Panting and with icicles of sweat clinging to their faces, the two men arrived at the inn and quickly began to unload the wood into a pile for chopping. Tisolde must have heard the noise, for she came out and invited Fann to come in for some lunch. The woodcutter refused, and was away as soon as they were done.

Tisolde pursed her lips as she peered into the trees. "We have a raven watching us, as if all Rannoch's talk brought it here."

"Ah." Arraevn turned and there she was. "She… It kept me company along the way. If I could give her—it some of my lunch I hope that wouldn't be taken as an insult."

A frown began to form before Tisolde laughed. "Such a strange man! But I won't be letting any choice bits go to no bird. You come along inside and I'll get it some pig scraps if you insist. Come on, scrape the frost off."

Shivering and wiping at a runny nose, Arraevn sat down across from Rannoch who was still working on his carving. After a moment's pause, he said, "What about your story? I would have thought you need continue writing."

The bard paused and raised an eyebrow. Then a grin crossed his face and he tapped a temple. "All up here, the rest is just for show."

Tisolde snorted as she passed by. Arraevn was pleased to see she carried a bowl of stringy cuts that would have gone to the chickens. Better to a raven than chickens any day. The false knight snuffled more, hoping his thawed nose would stop running soon. What an annoyance.

The bard glanced up again before sighing and digging in a pocket. After a moment, a bright yellow square of cloth emerged and was handed over. "Here. Keep it."

"Thank you." Arraevn dabbed a moment before simply holding it in place. The cloth smelled of dust and a scent distinctly belonging to Rannoch. The memories had no knowledge of such fineries except the perfumed ones rich women had when they walked crowded streets in the height of summer. Arraevn's nostrils flared at that. The dung and unwashed bodies had never bothered him before, but even the faint scent buried in Karst's memories was more than enough.

After a few moments, Rannoch asked, "Hold out your arm. Yes, straight like that." He compared the length to his slowly forming carving.

Arraevn realized with a start that it was shaping out to be a sheathed sword.

A glitter lit up the bard's eye as he noticed. Pulling it back to work on some finery around the hilt, he said, "It won't be confusing anyone from up close—that's to be sure—but a knight without a sword is a bard without a tongue. The mere thought was so wrong I could hardly stand it."

Tisolde had returned indoors, and called out from where she was knocking snow off her boots. "What's this about missing tongues? Can I hope our bard has misplaced his?"

With a dismissive wave, Rannoch shook his head. "Nay, you may never be so fortunate. But what do you think? Should I paint it or leave the wood naked?"

A confused smile crossed her face as she set the empty bowl down. "You aren't like to finish before you leave. It's a kind thought, but—"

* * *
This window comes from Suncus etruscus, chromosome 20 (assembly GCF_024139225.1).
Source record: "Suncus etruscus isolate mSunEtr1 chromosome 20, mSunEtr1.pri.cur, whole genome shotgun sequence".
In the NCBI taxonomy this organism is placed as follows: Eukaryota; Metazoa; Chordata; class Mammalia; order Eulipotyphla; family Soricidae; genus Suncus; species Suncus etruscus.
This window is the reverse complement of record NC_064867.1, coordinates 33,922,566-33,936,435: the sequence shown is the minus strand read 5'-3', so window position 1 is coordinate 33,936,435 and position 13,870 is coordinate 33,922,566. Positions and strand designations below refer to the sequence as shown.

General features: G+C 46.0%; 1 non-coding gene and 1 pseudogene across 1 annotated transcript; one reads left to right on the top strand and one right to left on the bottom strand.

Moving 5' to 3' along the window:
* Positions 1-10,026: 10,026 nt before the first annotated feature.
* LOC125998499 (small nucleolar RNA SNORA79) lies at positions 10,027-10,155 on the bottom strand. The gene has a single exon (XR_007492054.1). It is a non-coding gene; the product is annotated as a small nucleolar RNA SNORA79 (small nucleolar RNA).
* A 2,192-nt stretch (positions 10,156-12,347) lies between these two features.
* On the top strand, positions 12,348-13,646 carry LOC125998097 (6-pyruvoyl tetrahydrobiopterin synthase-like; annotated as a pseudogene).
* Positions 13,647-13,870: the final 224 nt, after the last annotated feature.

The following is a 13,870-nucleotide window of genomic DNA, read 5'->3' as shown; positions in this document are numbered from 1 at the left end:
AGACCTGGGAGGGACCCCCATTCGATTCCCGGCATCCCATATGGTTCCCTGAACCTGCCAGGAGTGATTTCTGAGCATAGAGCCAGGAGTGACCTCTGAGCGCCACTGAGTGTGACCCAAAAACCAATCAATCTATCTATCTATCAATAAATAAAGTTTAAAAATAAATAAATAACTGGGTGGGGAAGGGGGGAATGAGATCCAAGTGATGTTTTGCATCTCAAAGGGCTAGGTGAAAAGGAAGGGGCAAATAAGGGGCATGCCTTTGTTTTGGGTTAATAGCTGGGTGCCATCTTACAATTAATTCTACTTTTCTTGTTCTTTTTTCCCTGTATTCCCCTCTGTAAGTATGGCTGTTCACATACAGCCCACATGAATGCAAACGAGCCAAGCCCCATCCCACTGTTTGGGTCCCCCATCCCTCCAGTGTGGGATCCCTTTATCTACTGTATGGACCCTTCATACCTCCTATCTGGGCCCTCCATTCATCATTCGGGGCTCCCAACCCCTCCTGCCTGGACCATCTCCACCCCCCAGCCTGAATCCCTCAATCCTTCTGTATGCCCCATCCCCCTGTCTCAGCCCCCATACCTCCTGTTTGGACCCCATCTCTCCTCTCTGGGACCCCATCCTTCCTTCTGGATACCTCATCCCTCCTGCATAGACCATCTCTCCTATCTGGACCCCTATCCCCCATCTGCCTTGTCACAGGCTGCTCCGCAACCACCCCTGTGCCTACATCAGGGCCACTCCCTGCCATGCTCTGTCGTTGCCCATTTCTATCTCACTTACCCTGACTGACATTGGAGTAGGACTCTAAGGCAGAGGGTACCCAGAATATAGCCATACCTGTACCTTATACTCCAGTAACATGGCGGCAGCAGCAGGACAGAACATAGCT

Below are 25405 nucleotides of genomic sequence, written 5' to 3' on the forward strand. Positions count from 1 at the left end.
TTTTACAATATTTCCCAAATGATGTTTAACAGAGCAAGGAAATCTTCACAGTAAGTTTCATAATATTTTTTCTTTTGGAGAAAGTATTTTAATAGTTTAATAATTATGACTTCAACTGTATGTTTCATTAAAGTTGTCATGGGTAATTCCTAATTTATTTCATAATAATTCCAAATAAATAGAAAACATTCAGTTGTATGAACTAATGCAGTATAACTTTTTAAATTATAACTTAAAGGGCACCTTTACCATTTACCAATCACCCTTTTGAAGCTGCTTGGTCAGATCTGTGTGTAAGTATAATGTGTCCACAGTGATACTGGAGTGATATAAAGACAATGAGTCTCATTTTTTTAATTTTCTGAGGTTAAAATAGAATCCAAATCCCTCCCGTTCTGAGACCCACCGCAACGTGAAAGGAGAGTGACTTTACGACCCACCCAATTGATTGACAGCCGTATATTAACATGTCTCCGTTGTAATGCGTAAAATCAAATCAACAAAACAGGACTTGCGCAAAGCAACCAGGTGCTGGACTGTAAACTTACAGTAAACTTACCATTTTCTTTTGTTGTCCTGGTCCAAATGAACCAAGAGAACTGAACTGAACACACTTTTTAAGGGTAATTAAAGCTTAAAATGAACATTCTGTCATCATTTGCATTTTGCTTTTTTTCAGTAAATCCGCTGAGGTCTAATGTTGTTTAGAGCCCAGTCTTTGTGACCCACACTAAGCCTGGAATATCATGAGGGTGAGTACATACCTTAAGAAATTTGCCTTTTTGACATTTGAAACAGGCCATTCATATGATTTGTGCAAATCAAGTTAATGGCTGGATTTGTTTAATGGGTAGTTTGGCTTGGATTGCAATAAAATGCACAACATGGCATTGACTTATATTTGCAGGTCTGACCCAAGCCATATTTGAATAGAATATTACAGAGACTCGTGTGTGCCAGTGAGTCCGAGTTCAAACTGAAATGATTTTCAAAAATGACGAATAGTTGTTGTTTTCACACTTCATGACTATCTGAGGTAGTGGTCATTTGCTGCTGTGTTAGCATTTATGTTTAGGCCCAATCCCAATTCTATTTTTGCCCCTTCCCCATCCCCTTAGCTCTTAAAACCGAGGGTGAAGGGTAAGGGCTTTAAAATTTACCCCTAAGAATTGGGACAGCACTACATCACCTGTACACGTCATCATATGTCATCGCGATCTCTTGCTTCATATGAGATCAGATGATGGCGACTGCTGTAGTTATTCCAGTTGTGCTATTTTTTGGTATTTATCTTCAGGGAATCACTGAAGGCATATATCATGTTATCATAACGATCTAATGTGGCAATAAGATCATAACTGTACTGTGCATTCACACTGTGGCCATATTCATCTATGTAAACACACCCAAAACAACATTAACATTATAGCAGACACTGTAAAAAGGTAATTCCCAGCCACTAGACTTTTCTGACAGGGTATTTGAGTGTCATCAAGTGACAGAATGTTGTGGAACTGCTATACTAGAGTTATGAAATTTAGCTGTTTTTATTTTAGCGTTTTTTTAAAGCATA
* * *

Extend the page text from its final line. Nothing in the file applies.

"What? Oh I'll finish along the way. The knight's coming with me."

The secret was out and Arraevn flinched, fearing how she would react. But Tisolde's eyes just widened in the space afterwards, and then she nodded to herself. "Right you are. Silly of me to think otherwise… Well, I'll be sure to have something nice prepared for tonight."

She vanished back into the kitchen, and Arraevn felt mounting anxiety as he buried his face in his hands. The memories told him it was because he had lied to a woman by omission, something Karst had done many a time. He had been trying so hard to be entirely unlike the man whose heart he'd eaten…but it wasn't working.

"She'll probably be asking you to bed then."


Rannoch continued working, no longer bothered by Arraevn's lack of knowledge. A small smile formed on the bard's face. "Men like us—travellers and scoundrels—our seed once spilled is no longer our own. A woman with a babe from a man like that can claim it with no need of marriage. Dear Tis has been trying since last I came to Heedra Fell."

"I'm not sure I understand."

Rannoch sighed and put the knife down. "It's really not so complicated. Yorren is her uncle and has no children. If Tis has a baby all her own, she'll need not share ownership of the inn with any other. It will be hers alone."

"Oh…I don't think I could…"

"Shy in bed are we?" A malicious twist infused the bard's smile. This was a horrid offence, but Arraevn didn't care. He was too busy scrambling for an excuse.

"I…I took a vow."

Rannoch looked away, suddenly thoughtful. "Did you now? I suppose…"



The room was a riot of noise and alcohol. Arraevn had tried to fade into the background, but the townspeople were determined to have a 'proper' sendoff for the visiting bard. How the false knight had been forced into that he was unsure.

Tisolde weaved through the crowd, the tray she carried not entirely steady. Even the serving girl had partaken heavily of the brew. She thunked the pitcher on the table, the mead dripping over the edge. To Arraevn's shock, she slung an arm around his shoulders and purred, "How old are you then, Master Arraevn?"

"…How old do you think I am?" he hedged, unwilling to give his true age of four years even in jest.

She squinted, and her face moved closer to his. "Not yet five and twenty…no, younger than I first thought. Your nose and brow make you seem older." A finger lightly traced the supposedly distinctive facial bones

Arraevn shrugged as the men around began to howl like rabid animals. Something was happening and he wasn't sure what until Tisolde took his hand and said loudly, "I'm needing some help. Come along."

Their shouts were unbearable as Arraevn went white and meekly followed after. This was just one more thing to disappoint her with. It was completely unfair considering all Tisolde's kindnesses and patience…but he couldn't. He'd been human for three days—not nearly enough time to be ready to mate with one.